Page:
141.28 +0.03 (0.02%)
After hours: 4:24PM EDT
|Bid||141.25 x 1000|
|Ask||141.26 x 800|
|Day's Range||140.27 - 142.54|
|52 Week Range||100.35 - 145.43|
|Beta (3Y Monthly)||0.70|
|PE Ratio (TTM)||15.80|
|Earnings Date||Aug 6, 2019|
|Forward Dividend & Yield||1.76 (1.25%)|
|1y Target Est||153.82|
Welcome to the latest episode of the Full-Court Finance podcast from Zacks Investment Research where Associate Stock Strategist Ben Rains dives into Netflix's (NFLX) recent Q2 earnings report. The episode then transitions into why Amazon (AMZN) and Disney (DIS) could be real challengers...
With only one month left until Disney’s highly anticipated D23 Expo in Anaheim on August 23–25, Marvel announced a thrilling show floor lineup that includes guest appearances and p
Walt Disney continued to dominate the film industry with a blockbuster opening weekend from The Lion King and a new milestone set by Avengers: Endgame.
Netflix (NFLX) hit a rough patch in the second quarter. The company’s number of US subscribers declined for the first time in nearly a decade.
AT&T; became the first major mobile operator to offer a service that automatically blocks unwanted calls. This service has also opened a new revenue stream as the company works to reduce its debt.
The Walt Disney Company’s (DIS) superhero film Avengers: Endgame has finally surpassed the record set by James Cameron’s Avatar.
A rerelease of the superhero epic helped push it over the edge, dethrone another Disney property, and take the title.
(Bloomberg Opinion) -- If the market for television and video-streaming services wasn’t frustrating enough for consumers, now comes news that millions paying for DirecTV suddenly can’t watch CBS, the most popular TV network in the U.S., due to a contract dispute between the media giants. The good news is that it’s not yet football season, and it’s also in both companies’ interests to reach an agreement soon. The bad news is that the channel-blackout trend is only getting worse. CBS went dark over the weekend on AT&T Inc.’s DirecTV, DirecTV Now and U-verse platforms for customers in cities including New York, Los Angeles, Chicago, Philadelphia and Atlanta, as they tussle over the renewal rate for AT&T’s pay-TV operators to carry CBS programming. The blackout deprives subscribers in those markets of popular shows such as "The Late Show with Stephen Colbert" and "Big Brother" – an inconvenience that’s becoming all too familiar for viewers. Already more than 200 TV markets have had broadcast signal disruptions this year, the most ever, according to the American Television Alliance, a group that lobbies for cable and satellite providers. AT&T said it has offered CBS “an unprecedented rate increase.” CBS’s stance is, yeah, no kidding, given that it’s been seven years since the deal was last renewed. My feeling: groan. It’s deja vu for AT&T customers because the company was also involved in a dispute earlier this year with Viacom Inc., the owner of cable channels such as MTV and Nickelodeon. The two sides reached a deal relatively quickly – but not before they traded jabs in public statements and flooded social media with annoying campaigns to rile up customers and pass the blame. On March 19, AT&T’s line was that Viacom networks are “no longer popular.” Just a few weeks later it was whistling a different tune, featuring the same networks prominently on its DirecTV Now sign-up page to highlight the streaming package’s channel lineup.Customers sure are tired of this old song and dance. They don’t want to hear “CBS has put you into the middle of its negotiations,” which DirecTV tweeted to an angry customer on Saturday, or that “loyal viewers are now bearing the burden for AT&T’s unwillingness” to bend, as CBS put it in its own press release. It doesn’t matter whether AT&T “dropped” the network or CBS “pulled its signal” from AT&T. Subscribers just want consistent service at a fair price, and that seems like it will be harder and harder to get, thanks to an industry that’s turning more anti-competitive to protect its profit margins in the wake of cord-cutting and consolidation.Take AT&T: Since acquiring HBO parent Time Warner last year for $102 billion (including debt), the company has shifted the spotlight away from its shrinking satellite-TV business and drab DirecTV Now product, and instead onto the sexier media-content division, which it renamed WarnerMedia. AT&T has been willing to sacrifice pay-TV customers to boost profitability on that side of the business through price hikes, while its WarnerMedia unit gears up to launch a new Netflix-like app called HBO Max. Unlike DirecTV Now, which is a virtual cable skinny bundle, HBO Max will comprise only WarnerMedia’s own content and compete with AT&T’s other services. This content will include “Friends,” one of the most popular series among the streaming set, which WarnerMedia is reclaiming from Netflix and putting on HBO Max. This is just one example of how the media giants are becoming more insular, preserving their content for their own products and playing hardball with competitors, making it harder for customers to find everything they want to watch through a single affordable subscription. In AT&T’s case, this points to the drawbacks of allowing a pay-TV and wireless giant to also control some of the most attractive TV content.Similarly, Walt Disney Co., fresh off its $85 billion purchase of 21st Century Fox’s entertainment assets, is prioritizing the launch of its Disney+ app, which it plans to bundle with ESPN+ and Hulu in an effort to topple Netflix. That means that in the future if you want certain Disney, Pixar, Marvel or “Star Wars” content, a Disney+ subscription will be a requirement. Want HBO or CBS, too? That’ll be a separate subscription for more money. (The CBS All Access app costs $5.99 a month.)In the AT&T-CBS standoff, both are motivated to end the blackout. CBS is in talks over a merger with Viacom, so it doesn’t need such distractions. The AT&T contract is also critical for CBS to meet a target of $2.5 billion in annual retransmission revenue by 2020, according to John Butler, an analyst for Bloomberg Intelligence. As for AT&T, though it may be looking to emphasize profitability over subscriber count, it still shouldn’t be proactively showing subscribers the door. Who will blink first? My guess would be AT&T. But customers really don’t care either way – they just want what they pay for. It shouldn’t be so hard.To contact the author of this story: Tara Lachapelle at email@example.comTo contact the editor responsible for this story: Beth Williams at firstname.lastname@example.orgThis column does not necessarily reflect the opinion of the editorial board or Bloomberg LP and its owners.Tara Lachapelle is a Bloomberg Opinion columnist covering deals, Berkshire Hathaway Inc., media and telecommunications. She previously wrote an M&A column for Bloomberg News.For more articles like this, please visit us at bloomberg.com/opinion©2019 Bloomberg L.P.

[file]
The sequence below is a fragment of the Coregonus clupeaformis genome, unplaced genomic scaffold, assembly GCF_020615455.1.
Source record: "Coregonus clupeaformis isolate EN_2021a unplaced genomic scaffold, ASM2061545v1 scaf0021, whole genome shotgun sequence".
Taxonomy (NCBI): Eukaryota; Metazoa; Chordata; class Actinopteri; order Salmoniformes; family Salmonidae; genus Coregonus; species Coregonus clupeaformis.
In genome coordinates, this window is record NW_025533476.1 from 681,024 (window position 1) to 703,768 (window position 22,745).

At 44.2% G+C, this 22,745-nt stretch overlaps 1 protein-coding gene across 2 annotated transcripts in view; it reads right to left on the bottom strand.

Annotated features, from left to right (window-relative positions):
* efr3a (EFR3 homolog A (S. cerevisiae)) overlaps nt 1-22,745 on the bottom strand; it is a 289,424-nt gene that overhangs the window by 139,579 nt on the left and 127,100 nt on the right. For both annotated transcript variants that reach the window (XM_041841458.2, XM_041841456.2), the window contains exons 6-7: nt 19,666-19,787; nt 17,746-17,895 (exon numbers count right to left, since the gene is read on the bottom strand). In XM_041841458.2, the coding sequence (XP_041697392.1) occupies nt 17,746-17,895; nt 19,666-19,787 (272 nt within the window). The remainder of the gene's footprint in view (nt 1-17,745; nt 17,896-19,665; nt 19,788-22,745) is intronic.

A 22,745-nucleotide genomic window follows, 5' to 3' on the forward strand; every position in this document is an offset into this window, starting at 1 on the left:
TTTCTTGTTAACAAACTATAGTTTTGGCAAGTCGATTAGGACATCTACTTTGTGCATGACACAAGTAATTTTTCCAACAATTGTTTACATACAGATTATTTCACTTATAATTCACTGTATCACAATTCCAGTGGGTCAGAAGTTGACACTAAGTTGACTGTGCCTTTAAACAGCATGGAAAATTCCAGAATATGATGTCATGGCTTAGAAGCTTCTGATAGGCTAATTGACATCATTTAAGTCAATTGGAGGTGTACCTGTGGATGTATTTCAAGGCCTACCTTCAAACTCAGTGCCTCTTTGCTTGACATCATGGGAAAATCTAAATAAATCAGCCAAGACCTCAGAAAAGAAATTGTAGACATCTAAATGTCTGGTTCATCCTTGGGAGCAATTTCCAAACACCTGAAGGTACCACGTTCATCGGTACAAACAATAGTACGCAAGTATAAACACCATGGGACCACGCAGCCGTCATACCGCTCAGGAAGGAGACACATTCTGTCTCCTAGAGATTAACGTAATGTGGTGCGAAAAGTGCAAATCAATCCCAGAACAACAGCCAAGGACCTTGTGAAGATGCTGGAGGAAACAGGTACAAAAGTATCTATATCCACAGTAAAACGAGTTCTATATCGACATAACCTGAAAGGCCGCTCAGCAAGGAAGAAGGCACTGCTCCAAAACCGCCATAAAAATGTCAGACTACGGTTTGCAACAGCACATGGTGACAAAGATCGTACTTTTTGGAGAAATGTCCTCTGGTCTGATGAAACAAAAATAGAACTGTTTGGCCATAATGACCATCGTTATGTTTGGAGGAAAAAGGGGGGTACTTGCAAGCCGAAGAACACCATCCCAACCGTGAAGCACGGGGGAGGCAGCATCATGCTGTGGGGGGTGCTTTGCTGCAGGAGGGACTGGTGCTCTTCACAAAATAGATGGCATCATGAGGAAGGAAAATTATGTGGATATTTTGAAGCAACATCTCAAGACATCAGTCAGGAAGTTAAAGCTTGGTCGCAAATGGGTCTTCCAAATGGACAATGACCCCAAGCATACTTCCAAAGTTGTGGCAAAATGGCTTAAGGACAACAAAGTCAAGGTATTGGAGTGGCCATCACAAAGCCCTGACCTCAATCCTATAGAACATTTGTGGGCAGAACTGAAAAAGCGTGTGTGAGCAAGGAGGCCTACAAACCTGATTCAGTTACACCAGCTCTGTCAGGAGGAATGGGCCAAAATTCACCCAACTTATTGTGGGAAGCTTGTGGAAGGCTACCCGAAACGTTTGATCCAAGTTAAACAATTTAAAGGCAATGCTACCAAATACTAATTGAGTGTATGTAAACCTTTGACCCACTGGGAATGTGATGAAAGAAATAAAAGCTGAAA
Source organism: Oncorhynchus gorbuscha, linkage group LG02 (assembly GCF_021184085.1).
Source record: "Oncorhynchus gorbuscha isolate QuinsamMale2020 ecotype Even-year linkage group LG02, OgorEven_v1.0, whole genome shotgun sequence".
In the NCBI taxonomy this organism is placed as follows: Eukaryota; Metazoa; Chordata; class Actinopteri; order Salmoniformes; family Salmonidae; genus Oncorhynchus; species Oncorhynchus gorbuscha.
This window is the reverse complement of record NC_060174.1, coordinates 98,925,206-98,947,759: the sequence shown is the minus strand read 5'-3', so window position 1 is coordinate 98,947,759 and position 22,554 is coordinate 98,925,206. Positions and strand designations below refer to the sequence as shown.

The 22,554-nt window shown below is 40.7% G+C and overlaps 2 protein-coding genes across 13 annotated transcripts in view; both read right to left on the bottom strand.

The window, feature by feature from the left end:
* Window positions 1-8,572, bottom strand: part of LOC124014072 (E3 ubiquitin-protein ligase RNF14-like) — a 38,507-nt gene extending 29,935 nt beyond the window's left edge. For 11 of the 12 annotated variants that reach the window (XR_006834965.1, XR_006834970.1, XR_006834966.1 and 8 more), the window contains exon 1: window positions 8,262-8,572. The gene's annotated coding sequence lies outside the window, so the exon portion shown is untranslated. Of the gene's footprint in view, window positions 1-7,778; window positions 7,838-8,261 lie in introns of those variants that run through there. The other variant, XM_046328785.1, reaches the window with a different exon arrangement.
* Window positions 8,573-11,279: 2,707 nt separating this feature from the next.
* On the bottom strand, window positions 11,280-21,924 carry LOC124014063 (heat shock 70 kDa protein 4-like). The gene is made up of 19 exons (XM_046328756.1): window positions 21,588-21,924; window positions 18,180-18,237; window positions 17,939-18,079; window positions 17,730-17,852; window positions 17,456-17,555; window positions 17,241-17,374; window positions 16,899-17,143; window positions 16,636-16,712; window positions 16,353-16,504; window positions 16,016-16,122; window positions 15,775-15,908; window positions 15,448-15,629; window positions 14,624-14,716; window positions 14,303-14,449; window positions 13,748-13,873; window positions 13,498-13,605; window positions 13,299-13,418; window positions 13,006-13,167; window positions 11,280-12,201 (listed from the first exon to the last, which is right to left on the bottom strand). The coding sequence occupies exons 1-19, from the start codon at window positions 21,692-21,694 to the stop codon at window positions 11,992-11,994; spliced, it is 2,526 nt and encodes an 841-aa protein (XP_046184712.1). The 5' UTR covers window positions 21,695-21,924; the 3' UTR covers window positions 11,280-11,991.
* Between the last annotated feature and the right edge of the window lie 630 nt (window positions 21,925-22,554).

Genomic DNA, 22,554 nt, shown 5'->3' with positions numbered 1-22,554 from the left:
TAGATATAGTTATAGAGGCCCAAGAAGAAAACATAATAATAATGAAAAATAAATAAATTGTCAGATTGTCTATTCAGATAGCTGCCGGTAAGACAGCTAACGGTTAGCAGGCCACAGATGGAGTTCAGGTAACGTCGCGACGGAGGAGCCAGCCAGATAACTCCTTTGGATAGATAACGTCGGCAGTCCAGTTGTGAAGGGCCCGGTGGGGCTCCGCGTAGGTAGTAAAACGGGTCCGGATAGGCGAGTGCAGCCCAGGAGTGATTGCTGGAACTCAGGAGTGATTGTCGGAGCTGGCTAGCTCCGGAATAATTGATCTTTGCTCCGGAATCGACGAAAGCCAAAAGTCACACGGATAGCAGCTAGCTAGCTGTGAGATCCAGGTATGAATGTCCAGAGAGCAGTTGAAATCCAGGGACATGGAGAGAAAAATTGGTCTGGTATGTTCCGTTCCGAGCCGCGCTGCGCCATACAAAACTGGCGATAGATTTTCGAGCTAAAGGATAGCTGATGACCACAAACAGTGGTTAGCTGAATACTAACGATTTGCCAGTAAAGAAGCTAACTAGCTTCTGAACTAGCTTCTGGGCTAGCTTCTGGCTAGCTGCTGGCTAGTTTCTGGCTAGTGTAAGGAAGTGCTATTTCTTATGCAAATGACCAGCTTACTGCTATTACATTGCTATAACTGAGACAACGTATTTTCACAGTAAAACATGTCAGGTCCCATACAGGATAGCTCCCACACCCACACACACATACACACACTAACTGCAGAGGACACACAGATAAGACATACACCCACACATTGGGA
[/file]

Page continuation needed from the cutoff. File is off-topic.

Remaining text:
(Bloomberg) -- The star power of Beyoncé Giselle Knowles-Carter and Donald Glover in Walt Disney Co.’s remake of “The Lion King” has overshadowed lukewarm reviews from critics. New and old fans of the classic contributed to the film’s $185 million opening weekend debut, which bode well for theater stocks as box office sentiment has improved.Revenue from movie ticket receipts is now up 9% quarter to date, MKM Partners’ Eric Handler said, as a robust start for the Disney production has “put the box office back in positive territory.” Shares in AMC Entertainment Holdings Inc. rose as much as 3.2% in early trading Monday.Read more: Disney’s ’Lion King’ Crowns an Era of Consolidation in HollywoodThe outlook for July and the third quarter is back on track as a strong carryover for the film is expected to “hold up well in the coming weeks,” Handler told clients in a note. Theater stocks are poised to benefit given the positive results, which “has helped ease some concerns” about box office performance looking ahead.According to Handler, “a strong July is important for [the third quarter] as it typically accounts for 40% to 45% of the quarter’s revenue.” A decent opening for Quentin Tarantino’s “Once Upon A Time In Hollywood” should also help July finish in double-digit territory, he said.To contact the reporter on this story: Kamaron Leach in New York at email@example.comTo contact the editors responsible for this story: Catherine Larkin at firstname.lastname@example.org, Morwenna ConiamFor more articles like this, please visit us at bloomberg.com©2019 Bloomberg L.P.